To a certain extent, the conditional evaluates to "true" because it has to evaluate to some
thing, and "true" makes more sense (or less un-sense, perhaps?). In everyday terms, it's kind of like being able to prove any
thing, if you start with nonsense. If the moon is made of green cheese, then... heaven only knows where one could go from there!
If "P implies Q" evaluated to "false" when P was false, then you could end up, logically (such as in computer algorithms), stopping processes or making decisions based on that garbage input. By saying "garbage leads to continuing on without change", you don't allow the garbage to stop up the logical workings. Techically, a conditional is defined as being "false" only if P is true and Q is false. And since you're wanting a true P to lead to a true Q, this makes sense.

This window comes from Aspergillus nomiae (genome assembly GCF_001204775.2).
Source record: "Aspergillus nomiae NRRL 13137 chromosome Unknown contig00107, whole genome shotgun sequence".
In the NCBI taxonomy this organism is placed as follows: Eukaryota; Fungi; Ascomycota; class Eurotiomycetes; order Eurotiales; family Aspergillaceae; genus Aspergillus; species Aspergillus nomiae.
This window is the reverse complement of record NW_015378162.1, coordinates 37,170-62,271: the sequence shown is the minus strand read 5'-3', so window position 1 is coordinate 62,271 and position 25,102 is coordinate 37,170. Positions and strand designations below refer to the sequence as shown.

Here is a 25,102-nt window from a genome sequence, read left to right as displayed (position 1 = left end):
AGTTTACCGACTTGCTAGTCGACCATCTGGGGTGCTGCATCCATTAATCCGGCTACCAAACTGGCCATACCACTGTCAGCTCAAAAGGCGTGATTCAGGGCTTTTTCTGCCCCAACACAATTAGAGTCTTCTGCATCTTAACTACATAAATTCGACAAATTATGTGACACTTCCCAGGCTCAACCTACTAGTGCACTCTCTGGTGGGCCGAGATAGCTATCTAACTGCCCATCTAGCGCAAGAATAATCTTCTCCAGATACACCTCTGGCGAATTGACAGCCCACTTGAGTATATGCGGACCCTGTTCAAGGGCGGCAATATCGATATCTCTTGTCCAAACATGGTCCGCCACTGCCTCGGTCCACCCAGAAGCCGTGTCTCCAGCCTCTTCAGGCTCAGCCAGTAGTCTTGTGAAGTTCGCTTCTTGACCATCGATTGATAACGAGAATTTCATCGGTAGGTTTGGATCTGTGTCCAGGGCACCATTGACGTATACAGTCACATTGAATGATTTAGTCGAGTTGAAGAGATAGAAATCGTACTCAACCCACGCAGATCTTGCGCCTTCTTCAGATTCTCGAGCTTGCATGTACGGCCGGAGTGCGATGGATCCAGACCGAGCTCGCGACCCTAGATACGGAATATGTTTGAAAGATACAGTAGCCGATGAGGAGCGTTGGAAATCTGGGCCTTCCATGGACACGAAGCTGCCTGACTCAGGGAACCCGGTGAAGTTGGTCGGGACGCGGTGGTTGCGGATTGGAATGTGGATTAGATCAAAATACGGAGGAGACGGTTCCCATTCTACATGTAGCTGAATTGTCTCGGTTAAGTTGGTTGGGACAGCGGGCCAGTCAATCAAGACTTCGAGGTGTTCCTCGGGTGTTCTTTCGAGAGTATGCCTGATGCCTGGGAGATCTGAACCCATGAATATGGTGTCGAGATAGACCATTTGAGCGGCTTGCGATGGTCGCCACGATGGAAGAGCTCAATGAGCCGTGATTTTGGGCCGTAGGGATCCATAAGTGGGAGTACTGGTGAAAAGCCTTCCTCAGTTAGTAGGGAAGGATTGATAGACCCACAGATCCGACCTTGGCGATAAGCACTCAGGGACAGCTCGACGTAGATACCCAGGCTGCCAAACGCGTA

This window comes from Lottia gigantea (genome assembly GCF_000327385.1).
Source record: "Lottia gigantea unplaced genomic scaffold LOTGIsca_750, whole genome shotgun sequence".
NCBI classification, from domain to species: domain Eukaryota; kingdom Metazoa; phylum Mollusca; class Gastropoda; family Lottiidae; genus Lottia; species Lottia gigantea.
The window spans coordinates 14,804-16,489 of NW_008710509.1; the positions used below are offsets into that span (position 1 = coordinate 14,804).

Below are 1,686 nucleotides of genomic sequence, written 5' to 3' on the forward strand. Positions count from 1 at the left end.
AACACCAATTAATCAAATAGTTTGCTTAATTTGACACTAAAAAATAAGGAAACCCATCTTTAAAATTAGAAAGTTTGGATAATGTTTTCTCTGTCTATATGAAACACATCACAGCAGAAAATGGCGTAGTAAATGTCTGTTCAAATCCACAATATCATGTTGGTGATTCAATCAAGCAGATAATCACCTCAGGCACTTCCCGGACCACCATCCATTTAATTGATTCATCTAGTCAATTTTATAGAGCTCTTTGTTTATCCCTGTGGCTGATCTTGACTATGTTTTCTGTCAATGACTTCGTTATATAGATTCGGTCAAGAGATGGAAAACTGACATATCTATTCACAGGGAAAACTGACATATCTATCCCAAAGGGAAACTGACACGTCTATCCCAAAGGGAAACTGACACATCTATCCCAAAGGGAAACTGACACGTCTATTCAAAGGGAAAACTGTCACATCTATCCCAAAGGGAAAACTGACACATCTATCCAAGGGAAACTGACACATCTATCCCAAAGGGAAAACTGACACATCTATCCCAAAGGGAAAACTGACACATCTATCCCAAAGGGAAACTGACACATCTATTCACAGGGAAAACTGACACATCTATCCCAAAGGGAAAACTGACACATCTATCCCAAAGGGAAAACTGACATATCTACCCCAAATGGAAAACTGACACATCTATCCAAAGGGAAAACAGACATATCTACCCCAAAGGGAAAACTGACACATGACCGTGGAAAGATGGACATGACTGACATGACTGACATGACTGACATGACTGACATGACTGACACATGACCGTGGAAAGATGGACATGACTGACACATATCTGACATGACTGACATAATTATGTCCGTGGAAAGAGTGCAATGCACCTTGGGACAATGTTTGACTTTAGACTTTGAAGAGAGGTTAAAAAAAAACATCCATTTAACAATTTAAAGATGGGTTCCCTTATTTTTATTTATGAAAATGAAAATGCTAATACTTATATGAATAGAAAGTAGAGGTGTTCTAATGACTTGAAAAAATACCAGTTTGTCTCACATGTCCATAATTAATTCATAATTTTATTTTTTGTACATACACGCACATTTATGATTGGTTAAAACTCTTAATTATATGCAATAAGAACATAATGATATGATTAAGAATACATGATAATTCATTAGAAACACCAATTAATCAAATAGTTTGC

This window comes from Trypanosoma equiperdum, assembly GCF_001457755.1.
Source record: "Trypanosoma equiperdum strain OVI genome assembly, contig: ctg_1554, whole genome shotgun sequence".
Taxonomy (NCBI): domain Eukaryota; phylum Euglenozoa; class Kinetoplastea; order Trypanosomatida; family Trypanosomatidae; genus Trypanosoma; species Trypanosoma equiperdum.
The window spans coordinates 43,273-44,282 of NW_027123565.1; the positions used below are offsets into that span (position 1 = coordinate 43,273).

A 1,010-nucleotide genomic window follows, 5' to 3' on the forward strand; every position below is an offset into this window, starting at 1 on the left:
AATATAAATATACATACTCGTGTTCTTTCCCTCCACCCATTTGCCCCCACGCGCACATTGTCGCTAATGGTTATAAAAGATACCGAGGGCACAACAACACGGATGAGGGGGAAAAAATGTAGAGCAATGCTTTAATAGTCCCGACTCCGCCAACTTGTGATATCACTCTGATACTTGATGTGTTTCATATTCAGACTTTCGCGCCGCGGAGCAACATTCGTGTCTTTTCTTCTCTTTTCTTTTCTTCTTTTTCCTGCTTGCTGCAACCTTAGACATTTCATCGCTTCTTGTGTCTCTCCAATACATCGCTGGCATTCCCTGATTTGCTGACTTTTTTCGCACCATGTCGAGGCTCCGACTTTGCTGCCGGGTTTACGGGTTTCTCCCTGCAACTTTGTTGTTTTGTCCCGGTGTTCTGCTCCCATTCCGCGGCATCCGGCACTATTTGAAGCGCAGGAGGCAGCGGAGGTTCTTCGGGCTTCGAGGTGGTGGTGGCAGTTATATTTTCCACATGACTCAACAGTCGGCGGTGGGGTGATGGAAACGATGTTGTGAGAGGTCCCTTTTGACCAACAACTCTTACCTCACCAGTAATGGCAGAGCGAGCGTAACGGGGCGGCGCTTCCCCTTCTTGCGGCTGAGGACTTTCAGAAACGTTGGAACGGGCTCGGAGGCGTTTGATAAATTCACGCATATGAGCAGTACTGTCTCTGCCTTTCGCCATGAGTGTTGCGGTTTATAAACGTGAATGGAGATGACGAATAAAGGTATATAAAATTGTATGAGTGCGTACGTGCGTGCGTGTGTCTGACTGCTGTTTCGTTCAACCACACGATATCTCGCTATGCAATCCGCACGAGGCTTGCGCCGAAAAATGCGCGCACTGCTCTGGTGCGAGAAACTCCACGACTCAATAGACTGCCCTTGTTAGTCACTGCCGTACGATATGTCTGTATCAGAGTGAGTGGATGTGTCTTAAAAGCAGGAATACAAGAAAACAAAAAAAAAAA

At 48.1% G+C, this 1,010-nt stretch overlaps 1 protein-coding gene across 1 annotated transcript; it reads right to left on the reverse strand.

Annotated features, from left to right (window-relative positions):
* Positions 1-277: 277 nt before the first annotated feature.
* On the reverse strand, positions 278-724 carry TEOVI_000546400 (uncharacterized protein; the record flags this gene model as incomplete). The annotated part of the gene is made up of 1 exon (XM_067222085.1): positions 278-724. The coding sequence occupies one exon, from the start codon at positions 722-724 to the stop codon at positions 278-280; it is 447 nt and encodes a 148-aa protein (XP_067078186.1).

I will agree that "P is true only if Q is true" is confusing. This seems to be a philosophical / logical convention, that "P only if Q" is another form of "if P, then Q". I don't claim to follow the semantic (English-grammar) sense of this. It's just something to memorize.
Hope that helps a bit!